The looks are to die for, and despite the size of its petrol lump the BMW 8 series isn’t all that bad for mother earth and her inhabitants.
Price: Starting at £100,045
- Gorgeous interior
- Mean exterior
- Incredibly costly
Volvos of late haven’t been a thing of beauty, while the exteriors of the Swedish marque are an architects dream come true, the clatter of a loud diesel makes it sound like you own a re-bodied tractor. Refinement is much needed.
Yet it appears the 2.0-litre diesel in the latest V60 is one of the cleanest on the market.
Making 148 bhp the front wheel drive automatic V60 emits just 123 g/km of CO2, MPG is only 38.2 around town, but you could get up to 57.6 on a long run. If you need better MPG and even lower CO2 ratings the manual fares much better, but this spec appeals to company car owners who beat a path up and down the motorway day in day out.
Prices for the V60 start at £34,315, while the 2.0 litre auto in entry-level ‘Momentum Plus’ trim will cost you £35,865.
While everyone jumps on the crossover bandwagon, an estate offers a much nicer driving experience. You’re low to the ground, there’s no rolling around in the corners, and you can fit far more stuff in an estate than most mid-sized crossovers can.
Price: Starting at £35,865
- Stunning design
- Svelte interior
- Sounds like a tractor
As we mentioned at the start, diesel has cleaned up its act, and so have VW. Their latest Tiguan diesel, in either auto 4WD, or manual front wheel drive only form, both score an A+ on the Equa index rating.
In fact, they’re the only 2019 model to score an A+ rating for both, no other manufacturer can boast such cleanliness from two differing drivetrains.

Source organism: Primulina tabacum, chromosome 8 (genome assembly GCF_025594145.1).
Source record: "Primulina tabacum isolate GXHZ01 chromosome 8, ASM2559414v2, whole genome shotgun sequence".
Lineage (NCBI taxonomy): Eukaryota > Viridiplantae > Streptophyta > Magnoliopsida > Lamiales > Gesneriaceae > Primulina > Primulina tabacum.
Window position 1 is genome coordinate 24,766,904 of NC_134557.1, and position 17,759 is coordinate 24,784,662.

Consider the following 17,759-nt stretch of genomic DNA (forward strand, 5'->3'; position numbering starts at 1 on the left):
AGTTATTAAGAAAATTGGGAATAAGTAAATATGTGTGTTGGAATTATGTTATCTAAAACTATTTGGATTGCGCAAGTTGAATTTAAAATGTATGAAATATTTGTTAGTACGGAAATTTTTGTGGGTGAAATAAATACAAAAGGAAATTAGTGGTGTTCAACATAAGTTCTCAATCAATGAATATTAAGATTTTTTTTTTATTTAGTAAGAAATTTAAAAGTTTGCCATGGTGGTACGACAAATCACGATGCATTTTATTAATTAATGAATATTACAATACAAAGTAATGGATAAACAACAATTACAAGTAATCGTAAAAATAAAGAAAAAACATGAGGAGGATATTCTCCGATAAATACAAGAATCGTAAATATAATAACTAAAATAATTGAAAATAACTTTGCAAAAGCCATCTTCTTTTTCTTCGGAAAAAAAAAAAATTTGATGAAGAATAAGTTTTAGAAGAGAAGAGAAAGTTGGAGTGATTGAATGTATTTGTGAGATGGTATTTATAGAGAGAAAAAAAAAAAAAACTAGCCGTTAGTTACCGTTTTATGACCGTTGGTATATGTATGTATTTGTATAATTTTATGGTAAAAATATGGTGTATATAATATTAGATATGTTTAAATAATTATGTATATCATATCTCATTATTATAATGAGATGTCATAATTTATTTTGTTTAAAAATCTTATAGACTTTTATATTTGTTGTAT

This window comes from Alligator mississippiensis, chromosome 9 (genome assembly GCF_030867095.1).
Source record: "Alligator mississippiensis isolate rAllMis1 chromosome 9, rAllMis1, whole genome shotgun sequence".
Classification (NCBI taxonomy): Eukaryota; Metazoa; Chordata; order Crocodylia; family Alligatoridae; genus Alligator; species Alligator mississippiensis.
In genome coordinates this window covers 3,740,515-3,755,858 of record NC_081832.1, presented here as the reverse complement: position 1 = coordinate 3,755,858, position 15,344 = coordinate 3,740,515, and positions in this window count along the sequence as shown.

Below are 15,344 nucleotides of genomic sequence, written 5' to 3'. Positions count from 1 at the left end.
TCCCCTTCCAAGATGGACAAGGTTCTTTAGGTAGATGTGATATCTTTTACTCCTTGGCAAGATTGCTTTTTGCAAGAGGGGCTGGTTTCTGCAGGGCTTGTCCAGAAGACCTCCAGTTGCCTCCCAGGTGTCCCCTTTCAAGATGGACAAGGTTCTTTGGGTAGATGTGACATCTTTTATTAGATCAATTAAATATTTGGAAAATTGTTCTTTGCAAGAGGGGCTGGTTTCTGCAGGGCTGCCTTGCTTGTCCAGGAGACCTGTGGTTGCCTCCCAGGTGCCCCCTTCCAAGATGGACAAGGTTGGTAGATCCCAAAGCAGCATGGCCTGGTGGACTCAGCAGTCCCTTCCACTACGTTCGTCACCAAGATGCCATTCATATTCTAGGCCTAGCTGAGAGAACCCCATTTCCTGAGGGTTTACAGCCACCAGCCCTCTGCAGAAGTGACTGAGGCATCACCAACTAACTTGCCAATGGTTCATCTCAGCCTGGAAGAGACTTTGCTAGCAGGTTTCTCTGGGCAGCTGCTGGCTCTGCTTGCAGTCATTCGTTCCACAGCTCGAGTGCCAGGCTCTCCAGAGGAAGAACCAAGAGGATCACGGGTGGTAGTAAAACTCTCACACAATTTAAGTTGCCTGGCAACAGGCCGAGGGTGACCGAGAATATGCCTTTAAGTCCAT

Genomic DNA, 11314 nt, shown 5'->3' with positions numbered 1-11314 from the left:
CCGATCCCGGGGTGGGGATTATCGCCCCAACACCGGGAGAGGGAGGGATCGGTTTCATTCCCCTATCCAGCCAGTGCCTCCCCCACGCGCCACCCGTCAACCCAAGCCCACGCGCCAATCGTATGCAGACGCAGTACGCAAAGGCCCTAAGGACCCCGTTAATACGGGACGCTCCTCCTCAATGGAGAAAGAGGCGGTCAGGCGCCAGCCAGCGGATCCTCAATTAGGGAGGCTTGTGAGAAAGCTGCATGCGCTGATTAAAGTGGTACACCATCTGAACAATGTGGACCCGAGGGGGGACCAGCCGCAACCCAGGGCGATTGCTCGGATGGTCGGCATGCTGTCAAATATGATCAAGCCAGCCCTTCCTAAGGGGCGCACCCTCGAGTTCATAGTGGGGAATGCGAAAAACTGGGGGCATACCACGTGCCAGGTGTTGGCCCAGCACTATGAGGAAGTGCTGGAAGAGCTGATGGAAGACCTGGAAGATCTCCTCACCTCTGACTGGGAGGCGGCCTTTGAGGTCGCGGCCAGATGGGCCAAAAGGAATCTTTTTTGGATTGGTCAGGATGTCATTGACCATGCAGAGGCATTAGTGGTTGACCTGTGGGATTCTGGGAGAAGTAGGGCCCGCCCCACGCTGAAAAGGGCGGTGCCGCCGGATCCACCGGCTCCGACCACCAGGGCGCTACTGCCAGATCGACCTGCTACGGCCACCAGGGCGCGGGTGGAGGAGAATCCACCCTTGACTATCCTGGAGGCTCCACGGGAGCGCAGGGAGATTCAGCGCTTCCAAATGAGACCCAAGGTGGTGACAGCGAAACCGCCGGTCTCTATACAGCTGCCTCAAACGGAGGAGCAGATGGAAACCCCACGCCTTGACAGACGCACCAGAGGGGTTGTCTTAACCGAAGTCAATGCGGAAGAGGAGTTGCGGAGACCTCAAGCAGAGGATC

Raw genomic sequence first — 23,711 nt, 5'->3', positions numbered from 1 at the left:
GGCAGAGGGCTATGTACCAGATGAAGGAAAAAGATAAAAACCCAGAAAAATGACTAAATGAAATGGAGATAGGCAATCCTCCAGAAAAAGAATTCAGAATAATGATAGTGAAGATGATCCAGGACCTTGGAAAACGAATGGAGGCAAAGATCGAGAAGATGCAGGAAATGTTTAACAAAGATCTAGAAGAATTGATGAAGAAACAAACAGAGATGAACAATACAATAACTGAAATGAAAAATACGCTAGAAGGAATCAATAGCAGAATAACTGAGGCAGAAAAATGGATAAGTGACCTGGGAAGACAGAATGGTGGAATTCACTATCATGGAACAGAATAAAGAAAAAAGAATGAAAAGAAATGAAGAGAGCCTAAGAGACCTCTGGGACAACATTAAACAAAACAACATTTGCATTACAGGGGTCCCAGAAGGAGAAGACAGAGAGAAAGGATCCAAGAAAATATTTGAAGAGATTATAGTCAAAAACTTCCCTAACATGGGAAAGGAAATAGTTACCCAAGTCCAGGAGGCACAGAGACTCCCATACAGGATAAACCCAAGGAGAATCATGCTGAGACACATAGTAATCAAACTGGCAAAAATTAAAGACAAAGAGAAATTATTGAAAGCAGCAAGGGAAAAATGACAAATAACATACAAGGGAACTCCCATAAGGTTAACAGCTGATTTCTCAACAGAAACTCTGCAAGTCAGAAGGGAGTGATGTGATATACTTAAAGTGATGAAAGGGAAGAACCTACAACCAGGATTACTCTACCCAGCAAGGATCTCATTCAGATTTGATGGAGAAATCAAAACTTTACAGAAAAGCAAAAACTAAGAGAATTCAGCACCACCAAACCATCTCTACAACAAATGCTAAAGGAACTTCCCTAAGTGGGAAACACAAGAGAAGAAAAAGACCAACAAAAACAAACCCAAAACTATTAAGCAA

With 148 bhp at your disposal, the Tiguan doesn’t feel slow, but there is the option to bump power to a twin turbo 240 BHP diesel version if needs must be warned though it’s rather scarily priced and emissions will go through the roof.
Emitting just 125 g/km and roughly 44.1 MPG, adding the DSG automatic gearbox drops this number to around 41.5 and ups the emissions too.
Prices for the range start at £26,750, but the 2.0-litre diesel will set you back £29,780 for the two-wheel drive manual and £33,290 for the 4Motion four-wheel drive Tiguan in mid-level Match trim.
Price: From £29,780
- Great MPG
- 4WD option rare on small crossovers
- Petrol engines are cheaper
Toyota has reinvigorated the Corolla, for a time it had been known as the Auris, but the legendary name is back.
Modern angular looks take on more than a hint of their sister brand Lexus, although a lot of the lines scream more evolution than revolution as the new Corolla looks incredibly similar in profile to the Auris.
Pricing starts at £21,305 for the entry-level Icon model, that’s with the 1.2-litre petrol engine. If you want to go for the ultra-green A+ rated hybrid that price creeps up to £23,755. It mates 1.8-litre petrol with a battery pack and motors, meaning the Euro 6 engine emits just 73g/km of CO2.
Fuel economy sits at 55.3 around town with the potential to get 62.7 on a long drive. However, the 0-62 is somewhat lethargic at 10.9 seconds.